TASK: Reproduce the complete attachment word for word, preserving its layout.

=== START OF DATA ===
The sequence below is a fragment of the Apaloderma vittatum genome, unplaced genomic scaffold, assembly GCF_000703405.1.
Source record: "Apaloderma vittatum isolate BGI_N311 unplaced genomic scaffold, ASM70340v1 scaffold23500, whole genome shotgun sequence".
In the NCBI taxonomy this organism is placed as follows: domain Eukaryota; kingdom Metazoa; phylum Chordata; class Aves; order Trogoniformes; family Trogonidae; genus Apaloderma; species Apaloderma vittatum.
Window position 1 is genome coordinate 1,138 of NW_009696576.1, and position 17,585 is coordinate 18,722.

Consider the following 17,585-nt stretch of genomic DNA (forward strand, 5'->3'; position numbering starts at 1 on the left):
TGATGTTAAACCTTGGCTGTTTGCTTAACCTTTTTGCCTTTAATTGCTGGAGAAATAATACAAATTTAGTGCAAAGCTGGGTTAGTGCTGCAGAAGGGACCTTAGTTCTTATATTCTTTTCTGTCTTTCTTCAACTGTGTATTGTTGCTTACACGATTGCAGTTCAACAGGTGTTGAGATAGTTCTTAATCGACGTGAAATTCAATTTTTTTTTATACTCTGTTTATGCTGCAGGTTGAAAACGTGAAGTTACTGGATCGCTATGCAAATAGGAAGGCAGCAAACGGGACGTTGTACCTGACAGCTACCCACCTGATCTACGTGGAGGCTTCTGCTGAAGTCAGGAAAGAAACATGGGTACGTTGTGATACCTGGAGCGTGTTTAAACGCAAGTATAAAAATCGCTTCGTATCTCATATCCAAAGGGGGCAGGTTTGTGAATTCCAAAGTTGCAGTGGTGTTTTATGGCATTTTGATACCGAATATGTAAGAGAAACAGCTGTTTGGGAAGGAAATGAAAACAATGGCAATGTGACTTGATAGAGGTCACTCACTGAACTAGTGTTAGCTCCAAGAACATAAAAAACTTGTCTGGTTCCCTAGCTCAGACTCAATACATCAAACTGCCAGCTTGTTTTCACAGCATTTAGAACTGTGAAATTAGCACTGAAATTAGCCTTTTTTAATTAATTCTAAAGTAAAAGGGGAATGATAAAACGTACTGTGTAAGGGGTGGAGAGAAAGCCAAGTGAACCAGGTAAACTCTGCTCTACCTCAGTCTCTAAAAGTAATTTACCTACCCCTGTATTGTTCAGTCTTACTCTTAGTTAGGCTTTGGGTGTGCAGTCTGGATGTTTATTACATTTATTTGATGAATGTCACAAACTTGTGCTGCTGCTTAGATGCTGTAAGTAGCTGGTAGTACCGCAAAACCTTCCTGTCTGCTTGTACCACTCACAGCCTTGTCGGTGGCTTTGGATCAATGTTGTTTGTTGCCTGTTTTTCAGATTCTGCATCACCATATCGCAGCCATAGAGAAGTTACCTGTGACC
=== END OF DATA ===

The sequence below is a fragment of the Apaloderma vittatum genome, unplaced genomic scaffold, assembly GCF_000703405.1.
Source record: "Apaloderma vittatum isolate BGI_N311 unplaced genomic scaffold, ASM70340v1 scaffold23500, whole genome shotgun sequence".
In the NCBI taxonomy this organism is placed as follows: domain Eukaryota; kingdom Metazoa; phylum Chordata; class Aves; order Trogoniformes; family Trogonidae; genus Apaloderma; species Apaloderma vittatum.
Window position 1 is genome coordinate 1,138 of NW_009696576.1, and position 17,585 is coordinate 18,722.

Consider the following 17,585-nt stretch of genomic DNA (forward strand, 5'->3'; position numbering starts at 1 on the left):
TGATGTTAAACCTTGGCTGTTTGCTTAACCTTTTTGCCTTTAATTGCTGGAGAAATAATACAAATTTAGTGCAAAGCTGGGTTAGTGCTGCAGAAGGGACCTTAGTTCTTATATTCTTTTCTGTCTTTCTTCAACTGTGTATTGTTGCTTACACGATTGCAGTTCAACAGGTGTTGAGATAGTTCTTAATCGACGTGAAATTCAATTTTTTTTTATACTCTGTTTATGCTGCAGGTTGAAAACGTGAAGTTACTGGATCGCTATGCAAATAGGAAGGCAGCAAACGGGACGTTGTACCTGACAGCTACCCACCTGATCTACGTGGAGGCTTCTGCTGAAGTCAGGAAAGAAACATGGGTACGTTGTGATACCTGGAGCGTGTTTAAACGCAAGTATAAAAATCGCTTCGTATCTCATATCCAAAGGGGGCAGGTTTGTGAATTCCAAAGTTGCAGTGGTGTTTTATGGCATTTTGATACCGAATATGTAAGAGAAACAGCTGTTTGGGAAGGAAATGAAAACAATGGCAATGTGACTTGATAGAGGTCACTCACTGAACTAGTGTTAGCTCCAAGAACATAAAAAACTTGTCTGGTTCCCTAGCTCAGACTCAATACATCAAACTGCCAGCTTGTTTTCACAGCATTTAGAACTGTGAAATTAGCACTGAAATTAGCCTTTTTTAATTAATTCTAAAGTAAAAGGGGAATGATAAAACGTACTGTGTAAGGGGTGGAGAGAAAGCCAAGTGAACCAGGTAAACTCTGCTCTACCTCAGTCTCTAAAAGTAATTTACCTACCCCTGTATTGTTCAGTCTTACTCTTAGTTAGGCTTTGGGTGTGCAGTCTGGATGTTTATTACATTTATTTGATGAATGTCACAAACTTGTGCTGCTGCTTAGATGCTGTAAGTAGCTGGTAGTACCGCAAAACCTTCCTGTCTGCTTGTACCACTCACAGCCTTGTCGGTGGCTTTGGATCAATGTTGTTTGTTGCCTGTTTTTCAGATTCTGCATCACCATATCGCAGCCATAGAGAAGTTACCTGTGACC